Tension is okay. Tension is in fact, welcomed when it can be viewed as an impetus for growth, for change, and for the betterment of society. The aforementioned honey and I go at it constantly (again with the low hanging fruit, Beth? Don’t be such a newlywed, ewww.) with regard to both politics and religion. And I can honestly say that tension helps me to grow and change my mindset in ways which no one else has managed to do. Or lived to tell about, stayed married to me, potato…puh-tah-toe, etc. etc.
The point is, when we limit our thinking and our actions to only that which feels comfortable, feels right, or feels like justification for those thoughts in the first place – we are weak. And we are not making a difference in the lives of others which is absolutely what Jesus did for us then and continues to do for us now. He gets my vote not only every four years, but every day.
Only I didn’t always get that. Not only did I used to not know how to vote, I wasn’t even aware He was on the ballot. Nor did I know there were other opponents in the race. I literally knew nothing – until I decided to get informed in an effort to make the right decision. One that wouldn’t just decide the next four or eight years, but an amount of time which we cannot even begin to fathom. Little thing called eternity. Living outside of time, space, destruction, pain, hurt, cancer, Trump or Hillary.
Well, maybe, that is.
Maybe my altruism will come to pass. As I was telling my hates-to-be-labeled-because-he-is-wicked-smart-and-interesting liberal megachurch husband last night, I am hopeful that if Trump gets elected (because at this point, nothing that’s happening with this icky race would surprise me) he will be transformed. I hope that ALL THESE YEARS of stepping on the “little guys” to get ahead, to get all those gasp!… Wuh-wuh-wuh-women, gazillions in those loop-holed loser banks, fancy suits, shoes, and hotel drapes that Hillary’s Dad or someone else she probably never spoke to made in a factory in Malaysia…I hope that he will realize none of it matters. I hope that he will realize that to whom much is given (i.e. Presidency), much is expected – and that those expectations are not his self-aggrandizing ones. I’m hopeful that he will actually see that he will potentially have the ability to make a difference in other people’s lives. That greatness comes not from serving yourself, but from serving others.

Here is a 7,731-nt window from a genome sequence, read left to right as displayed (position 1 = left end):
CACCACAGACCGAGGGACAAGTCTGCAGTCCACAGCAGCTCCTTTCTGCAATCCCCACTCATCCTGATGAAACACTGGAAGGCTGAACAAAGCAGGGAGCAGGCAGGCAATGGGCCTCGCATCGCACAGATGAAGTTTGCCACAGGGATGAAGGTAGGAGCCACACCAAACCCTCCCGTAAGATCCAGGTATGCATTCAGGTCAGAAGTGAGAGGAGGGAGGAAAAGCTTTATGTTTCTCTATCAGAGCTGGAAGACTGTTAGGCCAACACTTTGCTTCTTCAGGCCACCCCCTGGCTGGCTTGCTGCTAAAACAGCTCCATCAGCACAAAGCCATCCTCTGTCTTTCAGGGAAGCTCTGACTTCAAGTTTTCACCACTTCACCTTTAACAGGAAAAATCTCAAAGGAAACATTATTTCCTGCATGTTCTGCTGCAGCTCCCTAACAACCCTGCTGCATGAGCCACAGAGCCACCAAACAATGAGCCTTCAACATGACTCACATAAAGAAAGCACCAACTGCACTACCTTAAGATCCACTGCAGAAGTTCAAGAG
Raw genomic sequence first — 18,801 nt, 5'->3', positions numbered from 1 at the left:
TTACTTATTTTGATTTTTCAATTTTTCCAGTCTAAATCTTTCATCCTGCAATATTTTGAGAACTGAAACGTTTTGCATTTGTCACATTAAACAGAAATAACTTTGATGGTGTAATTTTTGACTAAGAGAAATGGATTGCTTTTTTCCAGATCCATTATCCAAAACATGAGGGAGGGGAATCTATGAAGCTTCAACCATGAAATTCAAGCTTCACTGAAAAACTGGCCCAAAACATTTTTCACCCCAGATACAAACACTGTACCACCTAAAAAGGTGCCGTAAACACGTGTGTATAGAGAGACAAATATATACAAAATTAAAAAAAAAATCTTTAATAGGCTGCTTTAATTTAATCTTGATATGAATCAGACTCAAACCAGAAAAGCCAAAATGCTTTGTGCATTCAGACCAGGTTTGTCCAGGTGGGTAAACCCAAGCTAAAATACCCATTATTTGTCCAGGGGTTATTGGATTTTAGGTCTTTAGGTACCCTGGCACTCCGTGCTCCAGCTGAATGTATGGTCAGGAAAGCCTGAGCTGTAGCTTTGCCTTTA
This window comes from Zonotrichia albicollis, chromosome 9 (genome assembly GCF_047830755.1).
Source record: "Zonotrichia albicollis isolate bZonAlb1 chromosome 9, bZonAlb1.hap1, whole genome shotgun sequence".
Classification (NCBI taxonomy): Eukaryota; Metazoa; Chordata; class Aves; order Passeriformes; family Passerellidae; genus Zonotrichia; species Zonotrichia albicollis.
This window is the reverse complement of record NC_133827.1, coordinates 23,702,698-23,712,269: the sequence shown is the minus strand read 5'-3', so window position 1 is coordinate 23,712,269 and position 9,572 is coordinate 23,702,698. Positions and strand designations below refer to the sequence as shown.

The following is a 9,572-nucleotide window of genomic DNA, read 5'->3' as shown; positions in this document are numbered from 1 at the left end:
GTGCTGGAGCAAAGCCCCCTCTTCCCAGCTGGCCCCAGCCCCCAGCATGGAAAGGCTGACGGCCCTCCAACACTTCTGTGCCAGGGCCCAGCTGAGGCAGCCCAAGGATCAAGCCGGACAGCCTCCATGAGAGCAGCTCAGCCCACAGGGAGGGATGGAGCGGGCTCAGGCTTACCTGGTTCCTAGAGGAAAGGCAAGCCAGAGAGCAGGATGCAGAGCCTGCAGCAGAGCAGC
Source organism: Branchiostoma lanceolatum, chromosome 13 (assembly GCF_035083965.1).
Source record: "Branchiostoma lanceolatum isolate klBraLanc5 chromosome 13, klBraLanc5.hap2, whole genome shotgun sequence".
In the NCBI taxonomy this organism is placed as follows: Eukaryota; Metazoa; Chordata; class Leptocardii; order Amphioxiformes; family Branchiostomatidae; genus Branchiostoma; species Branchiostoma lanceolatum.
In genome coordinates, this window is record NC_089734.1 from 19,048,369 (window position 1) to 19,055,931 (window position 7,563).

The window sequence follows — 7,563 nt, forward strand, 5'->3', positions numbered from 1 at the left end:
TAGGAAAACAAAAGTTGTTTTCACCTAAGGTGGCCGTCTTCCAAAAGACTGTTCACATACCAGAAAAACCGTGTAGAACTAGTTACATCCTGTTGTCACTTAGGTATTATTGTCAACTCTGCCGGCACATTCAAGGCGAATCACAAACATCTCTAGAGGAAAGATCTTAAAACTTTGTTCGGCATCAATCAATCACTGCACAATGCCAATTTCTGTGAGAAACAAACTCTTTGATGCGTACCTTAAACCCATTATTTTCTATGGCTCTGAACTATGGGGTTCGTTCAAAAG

Now, I’ve also been hopeful and put my trust and altruism in other people with whom I’ve had actual relationships and gotten burned. So do I realize that this might be as ridiculous as Lester Holt’s moderating abilities? Yes. But I will never stop believing and trying to see the best in people.
Because at the end of any given day, isn’t our best what what we want others to see in us? Our potentials, our hopes, our dreams, our existences? Don’t we NOT want them to see our maybe one or two or thirty-seven (hundred) not so finest moments and, unequivocally not define us by them? Isn’t what Fast Eddie wanted my husband and I to see as he walked up to communion looking over his shoulder at us as he fist pumped the air like he was Muhammad Ali, simply him? Nothing more, nothing less, just…Eddie?
What I saw in that moment was thankfully very different than my same eyes would have seen years ago. I saw a 58-year old man who was beholden to be alive and loving Jesus, and living in a country where he can vote for whomever he believes will help him to be seen. Where he will be given opportunities to matter and be valued. Where he will enjoy the camaraderie of humanness.
It was then that I saw him walk back to his table from communion – and sit with four homeless men in true, non-partisan, non-race related, non-divisive joy, modeling to me and others around him what should imbue every human being at their core. No matter their job. Or their political party. Or anything else.
Man what we can learn if we humble ourselves, serve others, and simply take the time to look around. I’m hopeful the planks will not continue to impede us from actually seeing what is meant to be seen or doing what needs to be done.